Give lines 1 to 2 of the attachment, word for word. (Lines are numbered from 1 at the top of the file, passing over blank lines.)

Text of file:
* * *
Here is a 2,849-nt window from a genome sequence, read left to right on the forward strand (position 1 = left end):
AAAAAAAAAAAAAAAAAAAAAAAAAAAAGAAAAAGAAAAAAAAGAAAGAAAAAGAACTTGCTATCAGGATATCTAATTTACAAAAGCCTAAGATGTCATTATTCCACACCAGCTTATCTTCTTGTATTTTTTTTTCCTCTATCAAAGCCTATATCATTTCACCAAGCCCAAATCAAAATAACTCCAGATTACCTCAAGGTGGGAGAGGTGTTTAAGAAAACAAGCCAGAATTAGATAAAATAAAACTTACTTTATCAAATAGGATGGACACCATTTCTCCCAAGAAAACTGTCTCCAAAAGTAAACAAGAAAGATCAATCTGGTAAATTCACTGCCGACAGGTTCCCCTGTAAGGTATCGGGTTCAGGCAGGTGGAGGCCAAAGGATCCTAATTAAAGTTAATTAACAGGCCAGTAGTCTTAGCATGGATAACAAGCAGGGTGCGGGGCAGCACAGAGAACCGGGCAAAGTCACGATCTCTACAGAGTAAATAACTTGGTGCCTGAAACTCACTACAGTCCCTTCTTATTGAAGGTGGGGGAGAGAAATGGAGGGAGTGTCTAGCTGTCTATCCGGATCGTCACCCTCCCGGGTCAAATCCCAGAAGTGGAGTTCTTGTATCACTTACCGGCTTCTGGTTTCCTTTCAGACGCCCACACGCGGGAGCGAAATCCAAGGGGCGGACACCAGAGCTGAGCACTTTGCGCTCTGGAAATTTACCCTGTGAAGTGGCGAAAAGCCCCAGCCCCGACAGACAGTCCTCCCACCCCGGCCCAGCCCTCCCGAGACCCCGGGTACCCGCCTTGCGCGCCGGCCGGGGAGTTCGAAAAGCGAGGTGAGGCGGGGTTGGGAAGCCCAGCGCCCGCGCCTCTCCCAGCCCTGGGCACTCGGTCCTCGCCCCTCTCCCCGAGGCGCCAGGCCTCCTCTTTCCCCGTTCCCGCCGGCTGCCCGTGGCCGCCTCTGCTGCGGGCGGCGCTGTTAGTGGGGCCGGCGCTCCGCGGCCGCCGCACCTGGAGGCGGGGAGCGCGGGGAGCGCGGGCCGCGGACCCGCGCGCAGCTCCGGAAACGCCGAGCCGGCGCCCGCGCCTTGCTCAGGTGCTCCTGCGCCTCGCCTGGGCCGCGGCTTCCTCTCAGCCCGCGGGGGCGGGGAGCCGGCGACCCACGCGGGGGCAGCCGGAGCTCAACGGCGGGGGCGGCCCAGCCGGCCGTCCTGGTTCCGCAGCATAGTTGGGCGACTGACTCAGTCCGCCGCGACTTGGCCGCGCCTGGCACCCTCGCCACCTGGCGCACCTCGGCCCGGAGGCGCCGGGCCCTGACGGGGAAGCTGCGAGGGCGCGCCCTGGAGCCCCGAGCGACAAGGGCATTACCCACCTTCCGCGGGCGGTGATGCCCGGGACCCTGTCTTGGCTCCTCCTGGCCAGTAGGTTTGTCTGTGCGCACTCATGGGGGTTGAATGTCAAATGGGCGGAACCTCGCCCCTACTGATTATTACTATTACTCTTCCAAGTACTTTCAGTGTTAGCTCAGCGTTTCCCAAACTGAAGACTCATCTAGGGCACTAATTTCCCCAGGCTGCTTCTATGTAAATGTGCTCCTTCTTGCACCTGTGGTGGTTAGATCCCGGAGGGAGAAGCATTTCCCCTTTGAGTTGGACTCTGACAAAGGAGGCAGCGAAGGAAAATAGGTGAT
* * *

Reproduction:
Here is a 2,849-nt window from a genome sequence, read left to right on the forward strand (position 1 = left end):
AAAAAAAAAAAAAAAAAAAAAAAAAAAAGAAAAAGAAAAAAAAGAAAGAAAAAGAACTTGCTATCAGGATATCTAATTTACAAAAGCCTAAGATGTCATTATTCCACACCAGCTTATCTTCTTGTATTTTTTTTTCCTCTATCAAAGCCTATATCATTTCACCAAGCCCAAATCAAAATAACTCCAGATTACCTCAAGGTGGGAGAGGTGTTTAAGAAAACAAGCCAGAATTAGATAAAATAAAACTTACTTTATCAAATAGGATGGACACCATTTCTCCCAAGAAAACTGTCTCCAAAAGTAAACAAGAAAGATCAATCTGGTAAATTCACTGCCGACAGGTTCCCCTGTAAGGTATCGGGTTCAGGCAGGTGGAGGCCAAAGGATCCTAATTAAAGTTAATTAACAGGCCAGTAGTCTTAGCATGGATAACAAGCAGGGTGCGGGGCAGCACAGAGAACCGGGCAAAGTCACGATCTCTACAGAGTAAATAACTTGGTGCCTGAAACTCACTACAGTCCCTTCTTATTGAAGGTGGGGGAGAGAAATGGAGGGAGTGTCTAGCTGTCTATCCGGATCGTCACCCTCCCGGGTCAAATCCCAGAAGTGGAGTTCTTGTATCACTTACCGGCTTCTGGTTTCCTTTCAGACGCCCACACGCGGGAGCGAAATCCAAGGGGCGGACACCAGAGCTGAGCACTTTGCGCTCTGGAAATTTACCCTGTGAAGTGGCGAAAAGCCCCAGCCCCGACAGACAGTCCTCCCACCCCGGCCCAGCCCTCCCGAGACCCCGGGTACCCGCCTTGCGCGCCGGCCGGGGAGTTCGAAAAGCGAGGTGAGGCGGGGTTGGGAAGCCCAGCGCCCGCGCCTCTCCCAGCCCTGGGCACTCGGTCCTCGCCCCTCTCCCCGAGGCGCCAGGCCTCCTCTTTCCCCGTTCCCGCCGGCTGCCCGTGGCCGCCTCTGCTGCGGGCGGCGCTGTTAGTGGGGCCGGCGCTCCGCGGCCGCCGCACCTGGAGGCGGGGAGCGCGGGGAGCGCGGGCCGCGGACCCGCGCGCAGCTCCGGAAACGCCGAGCCGGCGCCCGCGCCTTGCTCAGGTGCTCCTGCGCCTCGCCTGGGCCGCGGCTTCCTCTCAGCCCGCGGGGGCGGGGAGCCGGCGACCCACGCGGGGGCAGCCGGAGCTCAACGGCGGGGGCGGCCCAGCCGGCCGTCCTGGTTCCGCAGCATAGTTGGGCGACTGACTCAGTCCGCCGCGACTTGGCCGCGCCTGGCACCCTCGCCACCTGGCGCACCTCGGCCCGGAGGCGCCGGGCCCTGACGGGGAAGCTGCGAGGGCGCGCCCTGGAGCCCCGAGCGACAAGGGCATTACCCACCTTCCGCGGGCGGTGATGCCCGGGACCCTGTCTTGGCTCCTCCTGGCCAGTAGGTTTGTCTGTGCGCACTCATGGGGGTTGAATGTCAAATGGGCGGAACCTCGCCCCTACTGATTATTACTATTACTCTTCCAAGTACTTTCAGTGTTAGCTCAGCGTTTCCCAAACTGAAGACTCATCTAGGGCACTAATTTCCCCAGGCTGCTTCTATGTAAATGTGCTCCTTCTTGCACCTGTGGTGGTTAGATCCCGGAGGGAGAAGCATTTCCCCTTTGAGTTGGACTCTGACAAAGGAGGCAGCGAAGGAAAATAGGTGAT